Sufficient Unto the Day
“My throat itches,” I tell my wife Delia.
That would not have bothered me except for this general feeling of weakness.
“Same here.” Her response worries me.
We grab an antigen home test immediately.
I come out positive. My wife tests next; it is another positive.
We look at each other in disbelief. “Could be false positive.”
So we drive to an Urgent Medical Care facility nearby to confirm.
After 2 ½ years of avoiding it, this thing finally caught us. These past 2 ½ years we felt like walking in a dingy alley not knowing what you’d encounter at the next turn.
But how could this have happened to me. It is my birthday soon and our son Jacob’s barbecue party two weeks from now. You need to cook him some pansit malabon, I take a crack at lame humor.
We did everything within our power to protect ourselves. We took the right vitamins, observed social distancing, masked up, and all that jazz. How, where, in the world did we get it?
I realize there are still many things we don’t know about COVID. Yesterday I found out that my twice-boosted close friend Billy caught it again. He just had it last February. So, vaccinated or not, boosted or not, healthy or not, careful or not, you could get it. The president of the US got it twice. The First Lady too, twice. And so did the president of the Philippines.
“But we feel fine,” we tell the lady doctor at the facility. “Should we take Paxlovid?
“No, no Paxlovid for both of you.”
“How about antibiotics?”
“No antibiotics and no Paxlovid. Just quarantine yourselves for 5 days and you’ll be fine. And mask up outdoors.“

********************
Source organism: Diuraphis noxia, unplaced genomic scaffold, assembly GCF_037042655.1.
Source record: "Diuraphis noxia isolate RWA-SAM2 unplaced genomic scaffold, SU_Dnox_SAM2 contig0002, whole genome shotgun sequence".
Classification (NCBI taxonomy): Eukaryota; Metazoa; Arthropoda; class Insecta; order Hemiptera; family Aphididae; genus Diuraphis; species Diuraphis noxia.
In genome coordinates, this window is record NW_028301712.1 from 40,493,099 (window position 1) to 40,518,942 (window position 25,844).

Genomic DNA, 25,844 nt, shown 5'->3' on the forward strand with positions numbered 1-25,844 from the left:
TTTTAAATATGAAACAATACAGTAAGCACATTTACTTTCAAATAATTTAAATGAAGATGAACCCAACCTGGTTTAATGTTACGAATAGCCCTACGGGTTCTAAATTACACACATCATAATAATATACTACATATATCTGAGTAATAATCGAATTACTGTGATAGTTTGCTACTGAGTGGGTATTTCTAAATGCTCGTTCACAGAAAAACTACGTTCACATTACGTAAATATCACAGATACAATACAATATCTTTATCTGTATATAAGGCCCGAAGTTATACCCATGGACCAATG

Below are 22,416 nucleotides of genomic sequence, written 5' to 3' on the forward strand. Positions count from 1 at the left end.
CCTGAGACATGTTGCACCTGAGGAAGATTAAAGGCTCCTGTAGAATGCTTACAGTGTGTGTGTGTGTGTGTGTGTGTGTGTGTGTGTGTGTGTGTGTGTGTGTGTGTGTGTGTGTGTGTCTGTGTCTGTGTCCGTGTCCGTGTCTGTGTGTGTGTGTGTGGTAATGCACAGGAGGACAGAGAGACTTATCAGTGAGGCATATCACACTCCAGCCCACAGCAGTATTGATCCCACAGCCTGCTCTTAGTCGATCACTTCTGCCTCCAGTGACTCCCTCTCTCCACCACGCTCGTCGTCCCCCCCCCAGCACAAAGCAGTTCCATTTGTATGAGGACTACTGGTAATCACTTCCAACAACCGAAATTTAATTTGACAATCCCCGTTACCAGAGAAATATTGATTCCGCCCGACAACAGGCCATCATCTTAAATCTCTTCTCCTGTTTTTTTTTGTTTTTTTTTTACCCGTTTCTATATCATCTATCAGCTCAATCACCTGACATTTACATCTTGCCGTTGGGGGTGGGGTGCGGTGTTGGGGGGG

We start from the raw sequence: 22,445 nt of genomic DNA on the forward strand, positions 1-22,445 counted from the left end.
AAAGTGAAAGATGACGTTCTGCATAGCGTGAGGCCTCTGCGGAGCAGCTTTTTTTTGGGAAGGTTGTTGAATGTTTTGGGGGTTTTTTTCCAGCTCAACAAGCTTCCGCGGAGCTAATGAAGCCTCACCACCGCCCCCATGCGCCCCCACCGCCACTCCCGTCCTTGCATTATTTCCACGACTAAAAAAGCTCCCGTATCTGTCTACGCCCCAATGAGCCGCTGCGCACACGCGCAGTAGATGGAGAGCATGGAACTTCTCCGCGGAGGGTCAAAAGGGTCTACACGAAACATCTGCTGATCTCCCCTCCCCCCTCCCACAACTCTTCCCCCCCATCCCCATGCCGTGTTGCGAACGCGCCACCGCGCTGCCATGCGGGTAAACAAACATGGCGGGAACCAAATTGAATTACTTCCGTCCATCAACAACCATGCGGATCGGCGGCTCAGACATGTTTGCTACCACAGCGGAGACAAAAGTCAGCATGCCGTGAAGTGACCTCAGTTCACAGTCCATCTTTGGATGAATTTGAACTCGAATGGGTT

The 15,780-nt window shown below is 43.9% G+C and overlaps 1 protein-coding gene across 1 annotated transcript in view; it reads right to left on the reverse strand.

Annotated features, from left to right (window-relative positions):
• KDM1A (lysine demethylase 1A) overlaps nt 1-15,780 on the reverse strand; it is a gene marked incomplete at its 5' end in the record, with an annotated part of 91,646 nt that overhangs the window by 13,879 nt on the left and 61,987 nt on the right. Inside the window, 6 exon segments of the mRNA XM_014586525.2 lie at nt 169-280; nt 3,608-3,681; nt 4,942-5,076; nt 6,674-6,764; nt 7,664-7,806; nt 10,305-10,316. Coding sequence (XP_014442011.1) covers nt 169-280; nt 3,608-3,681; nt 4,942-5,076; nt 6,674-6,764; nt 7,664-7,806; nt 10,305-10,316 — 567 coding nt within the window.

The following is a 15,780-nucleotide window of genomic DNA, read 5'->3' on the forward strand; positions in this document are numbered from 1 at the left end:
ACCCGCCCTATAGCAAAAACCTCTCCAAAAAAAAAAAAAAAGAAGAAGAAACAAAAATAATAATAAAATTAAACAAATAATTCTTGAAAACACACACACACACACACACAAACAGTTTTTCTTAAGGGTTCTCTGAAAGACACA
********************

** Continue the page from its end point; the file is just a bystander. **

A frisson of relief rises over me. She explains further that like other viruses, the efficacy of this virus has decreased, unlike the time when it first emerged.
“Let us look at the positive side,” my wife says, as we leave the medical facility. “Because we’re both positive, we don’t have to quarantine separately, nor do we have to use separate rooms, or cook separately or watch TV separately.”
“I am more worried of our pet cat Kitkat,” she assures me in the car.
“Can cats catch COVID?”
“I am not sure, but just be careful not to touch her while we’re on quarantine.”
The next few days in isolation drag on. A week later, my wife tests negative. I am still positive.
As I reflect on my COVID experience I think of several friends who suffered and those who did not make it during the early days of this pandemic. I reflect on our precarious existence and the fragility of our physical bodies. We decide to postpone any incoming family gatherings in case I still test positive. What matter. My wife’s specialty, pancit malabon, can wait. If my time is up, it is up. In my 70s, the “undiscovered country” no longer terrifies. I live by the day and each new morning is a blessing. Call it simple faith but once I had entrusted my life to God, all my fears have gone.
Meanwhile, it has now become a habit for me to say “ingat,” be well, take care, at the end of my communications with other people whether online or in person.
COVID is still around, New York is experiencing a surge in Monkey Pox. I just do my best to be healthy and do my very best to help others to be healthy, too -- and leave the rest to God.
More than two years of uncertainty taught me to understand deeper what Jesus said on the Sermon on the Mount: “Take therefore no thought for the morrow: for the morrow shall take thought for the things of itself. Sufficient unto the day is the evil thereof.” (Matthew 6:34)
. . . . . . . . .
It is now 12 days and I take the antigen test again.
“How’s it, Manny?”
“You may now prepare that pancit malabon for tomorrow.” I am grinning from ear to ear.